Evidence That It Works
Three studies involving more than 350 participants in the United States (college students and community adults) found that writing or telling narratives about significant life events shed light on the importance of participants’ personal agency and relationships in the narratives they told. In other words, it can help people see how their actions and connection to other people shaped who they are and helped them to grow in wisdom.
Research has also discovered that telling personal narratives can mobilize educators’ sense of agency, suggesting that reflecting on one’s life journey may empower us to pursue personally meaningful goals, serving a purpose beyond ourselves.
In addition, pondering our life goals, purpose, and the meaning of our life journeys can be a means through which we experience awe and well-being. Indeed, a study of 563 Chinese adults found that dispositional awe (a strong tendency to feel awe), together with a sense of meaning in life, is connected to higher levels of well-being and happiness.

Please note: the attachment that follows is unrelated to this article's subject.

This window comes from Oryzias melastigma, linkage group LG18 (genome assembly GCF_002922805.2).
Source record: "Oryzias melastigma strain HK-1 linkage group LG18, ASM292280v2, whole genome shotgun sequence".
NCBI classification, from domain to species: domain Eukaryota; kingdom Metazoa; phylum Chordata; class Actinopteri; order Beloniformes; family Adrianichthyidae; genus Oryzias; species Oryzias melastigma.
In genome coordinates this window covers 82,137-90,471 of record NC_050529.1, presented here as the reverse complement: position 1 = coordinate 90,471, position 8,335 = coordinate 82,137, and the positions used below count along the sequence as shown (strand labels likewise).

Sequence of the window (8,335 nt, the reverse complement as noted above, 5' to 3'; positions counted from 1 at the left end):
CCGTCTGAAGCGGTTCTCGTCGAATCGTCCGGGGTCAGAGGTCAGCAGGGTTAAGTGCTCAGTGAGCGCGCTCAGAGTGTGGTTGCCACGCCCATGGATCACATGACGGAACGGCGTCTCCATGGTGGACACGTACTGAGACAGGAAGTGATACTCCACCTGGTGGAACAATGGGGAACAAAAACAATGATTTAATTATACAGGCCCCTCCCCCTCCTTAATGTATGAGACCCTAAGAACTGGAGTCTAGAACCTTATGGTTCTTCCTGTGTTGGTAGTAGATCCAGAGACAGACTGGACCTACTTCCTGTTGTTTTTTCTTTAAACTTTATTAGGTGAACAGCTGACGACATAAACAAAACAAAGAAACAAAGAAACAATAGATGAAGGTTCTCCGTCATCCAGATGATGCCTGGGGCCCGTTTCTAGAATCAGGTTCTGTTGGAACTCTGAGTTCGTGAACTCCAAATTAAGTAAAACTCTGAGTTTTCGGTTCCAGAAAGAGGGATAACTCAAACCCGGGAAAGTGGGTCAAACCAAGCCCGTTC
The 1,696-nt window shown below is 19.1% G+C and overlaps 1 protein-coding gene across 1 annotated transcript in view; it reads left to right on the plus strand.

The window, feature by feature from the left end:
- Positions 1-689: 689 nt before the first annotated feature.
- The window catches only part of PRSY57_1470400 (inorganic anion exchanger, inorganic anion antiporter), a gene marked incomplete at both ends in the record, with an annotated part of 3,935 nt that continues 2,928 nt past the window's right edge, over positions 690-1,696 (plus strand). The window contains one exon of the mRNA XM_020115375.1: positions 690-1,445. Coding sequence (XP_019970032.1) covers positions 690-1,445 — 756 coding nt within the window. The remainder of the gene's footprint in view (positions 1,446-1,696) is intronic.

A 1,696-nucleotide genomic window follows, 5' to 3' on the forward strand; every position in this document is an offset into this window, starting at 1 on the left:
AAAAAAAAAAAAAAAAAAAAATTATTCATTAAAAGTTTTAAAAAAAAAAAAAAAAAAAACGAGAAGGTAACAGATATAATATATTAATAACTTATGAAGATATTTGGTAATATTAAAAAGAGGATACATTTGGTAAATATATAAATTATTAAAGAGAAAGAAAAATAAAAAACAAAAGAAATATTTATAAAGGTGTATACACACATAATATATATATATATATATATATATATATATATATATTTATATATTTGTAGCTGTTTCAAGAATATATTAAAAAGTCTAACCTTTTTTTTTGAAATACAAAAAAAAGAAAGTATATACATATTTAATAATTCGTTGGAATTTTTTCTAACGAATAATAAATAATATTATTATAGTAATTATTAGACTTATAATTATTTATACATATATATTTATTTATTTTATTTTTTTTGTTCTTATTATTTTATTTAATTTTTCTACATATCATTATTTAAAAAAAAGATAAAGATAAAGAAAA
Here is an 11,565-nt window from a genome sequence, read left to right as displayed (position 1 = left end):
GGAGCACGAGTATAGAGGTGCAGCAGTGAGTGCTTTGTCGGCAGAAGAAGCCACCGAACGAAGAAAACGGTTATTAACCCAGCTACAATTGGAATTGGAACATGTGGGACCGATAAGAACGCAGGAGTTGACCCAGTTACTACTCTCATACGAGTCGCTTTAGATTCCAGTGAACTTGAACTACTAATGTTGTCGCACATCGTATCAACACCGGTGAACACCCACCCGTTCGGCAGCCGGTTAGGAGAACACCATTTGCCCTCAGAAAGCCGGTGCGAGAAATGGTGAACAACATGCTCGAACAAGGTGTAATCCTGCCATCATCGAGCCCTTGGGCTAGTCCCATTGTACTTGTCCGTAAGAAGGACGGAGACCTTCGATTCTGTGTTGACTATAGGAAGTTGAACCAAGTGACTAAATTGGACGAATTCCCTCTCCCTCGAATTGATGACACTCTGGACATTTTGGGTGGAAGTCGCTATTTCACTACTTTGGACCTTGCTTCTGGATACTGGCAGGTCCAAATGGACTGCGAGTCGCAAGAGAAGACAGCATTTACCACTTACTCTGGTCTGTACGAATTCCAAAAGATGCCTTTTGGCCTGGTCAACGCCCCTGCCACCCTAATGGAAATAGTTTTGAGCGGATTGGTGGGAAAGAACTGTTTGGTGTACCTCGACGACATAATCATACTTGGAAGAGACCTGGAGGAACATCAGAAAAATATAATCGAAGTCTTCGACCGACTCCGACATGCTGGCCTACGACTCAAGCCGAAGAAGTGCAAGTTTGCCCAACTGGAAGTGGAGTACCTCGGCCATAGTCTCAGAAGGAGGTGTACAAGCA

Why Does It Matter?
The work of teachers and other education professionals is fast-paced and demanding, which can impact their well-being and leave little time to remember why they chose to work in education in the first place. Thus, offering educators an opportunity to intentionally connect to their calling by reflecting on their life journeys—and appreciate the “awe” of their lives—can provide a means to increased well-being by grounding their work in meaning and purpose.